He’s a recognized expert on Russian history, but Mauricio Borrero, Ph.D., Associate Professor, Department of History, St. John’s College of Liberal Arts and Sciences, is also a leading authority on the world’s most popular sporting event.
dr Borrero, a sought-after expert on the World Cup and international football, was recently interviewed by the BBC, time Magazine and the Qatar-based news agency Al Jazeera. He is on leave of absence from St. John’s University this semester to write a biography of legendary Soviet goalkeeper Lev Yashin, whom Dr. Borrero described as a pioneer of world football.
The 22nd World Cup, hosted by Qatar, began on November 20th and will continue until the league game on December 18th. The 32 teams include the United States, which is considered to be one of the bottom performers.
“Football is simple in many ways, which has a lot to do with its popularity around the world,” said Dr. Borrero. “It’s also accessible to people in poorer countries who may not have the infrastructure that other countries have.”
“The World Cup has become such a pageant,” he continued. “There’s a joy that comes with it and the sport allows for such natural expression.”
dr Borrero was a fan, observer, author and lecturer on the sport. He is married to Phyllis Conn, Ph.D., Associate Professor, Institute for Core Studies and St. John’s College. The couple’s daughter, Rebecca, is currently pursuing her Master of Arts in Environmental Sustainability and Decision-Making at St. John’s.
dr Borrero’s research interest in the World Cup arose from his study of Soviet-era society, which included the role of sport in communist cultures.
The Soviet Union, led by their goalkeeper Yashin, reached the quarterfinals or more at every World Cup from 1958 to 1970. Russia has come this far only once since hosting the event four years ago.
Mr. Yashin, said Dr. Borrero, broke with the form of stoic Soviet players. “He was known for his smile at a time when Soviet athletes were still perceived as mechanical,” said Dr. Borrero. “I thought it would be interesting for people to learn more about this guy.”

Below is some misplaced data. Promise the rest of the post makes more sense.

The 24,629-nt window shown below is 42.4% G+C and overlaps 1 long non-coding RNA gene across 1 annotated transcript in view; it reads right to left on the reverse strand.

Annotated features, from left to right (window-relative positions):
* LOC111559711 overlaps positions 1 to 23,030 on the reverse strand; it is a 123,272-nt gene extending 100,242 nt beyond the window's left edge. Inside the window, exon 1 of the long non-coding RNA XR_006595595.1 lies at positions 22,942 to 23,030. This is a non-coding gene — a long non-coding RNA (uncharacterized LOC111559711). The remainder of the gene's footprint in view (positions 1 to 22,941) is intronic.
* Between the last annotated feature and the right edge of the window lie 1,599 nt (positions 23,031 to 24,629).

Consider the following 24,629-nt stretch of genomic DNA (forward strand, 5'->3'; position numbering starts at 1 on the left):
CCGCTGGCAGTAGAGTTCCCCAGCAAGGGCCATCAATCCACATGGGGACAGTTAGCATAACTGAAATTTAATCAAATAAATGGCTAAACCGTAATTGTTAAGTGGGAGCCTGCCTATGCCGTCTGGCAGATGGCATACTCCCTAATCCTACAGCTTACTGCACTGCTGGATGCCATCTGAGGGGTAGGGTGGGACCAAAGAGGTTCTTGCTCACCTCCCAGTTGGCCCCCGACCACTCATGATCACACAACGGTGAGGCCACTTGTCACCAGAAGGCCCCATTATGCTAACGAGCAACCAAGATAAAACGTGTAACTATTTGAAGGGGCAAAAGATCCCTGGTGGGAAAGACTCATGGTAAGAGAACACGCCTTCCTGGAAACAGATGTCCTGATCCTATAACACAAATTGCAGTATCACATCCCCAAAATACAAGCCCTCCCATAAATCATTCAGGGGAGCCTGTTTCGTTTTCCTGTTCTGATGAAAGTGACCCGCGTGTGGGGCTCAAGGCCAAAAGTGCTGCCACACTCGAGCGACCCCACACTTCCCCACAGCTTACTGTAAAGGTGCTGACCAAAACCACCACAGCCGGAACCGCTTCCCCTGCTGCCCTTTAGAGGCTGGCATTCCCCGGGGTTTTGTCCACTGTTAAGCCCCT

From 13 teams in its inaugural 1930, the World Cup has grown to 24 teams and now has 32. The World Cup will expand to 48 teams when it is co-hosted by the United States, Canada and Mexico in 2026.
The expansion of the World Cup has become an economic engine for the host country. Qatari officials have predicted that the tournament will generate $17 billion for the country’s economy.
Qatar is the first Middle East nation to host the World Cup – another historic moment in a tournament seen by many, according to Dr. Borrero. Others are the 1970 tournament, which Brazil won for the third time; the 1994 tournament in the United States, which propelled the event into the largest untapped market; and the 2006 event hosted by a reunited Germany.
“It’s an English game, but not exclusively English anymore,” said Dr. Borrero. “If you look at the history of the sport and what the most significant World Cup was, it’s fair to say that every country has its own history.”
The 1970 World Cup was the last for legendary Brazilian striker Pelé, who won his third title – the most of any player – by scoring a goal and providing two assists in the league game.
In 1966, England used their home advantage to win their only World Cup title. The drama of West Germany’s victory in 1954, just nine years after the end of World War II, is often overlooked by the pageantry of Germany’s first post-Cold War tournament in 2006.
The 1954 and 2006 tournaments, said Dr. Borrero, made it acceptable for German fans to re-assume their national identity. “The Germans were no longer afraid to hoist German flags,” he said. “Football has that kind of power.”
As for the United States, their peak was at the first tournament in 1930, when they finished third. In 1950, USA heavily favored England but only managed 10th place. The USA has not qualified for the World Cup for another 40 years.
The US women’s team has now become a world power. The USA have won four titles – the most of any nation – since debuting the Women’s World Cup in 1991 and are reigning champions. The 1999 tournament, won by the USA, is seen by many as a confirmation of the Title IX commitment to women’s sport made decades earlier.
dr Borrero said women’s football has grown so much in the US that it could see mixed competitions in the future. It’s not an opinion shared by all football authorities.
“Not everyone agrees, but I think that the best players in a league can compete with the men,” he said. “One could imagine a league in which both sexes compete against each other. The quality of women’s football has just skyrocketed.”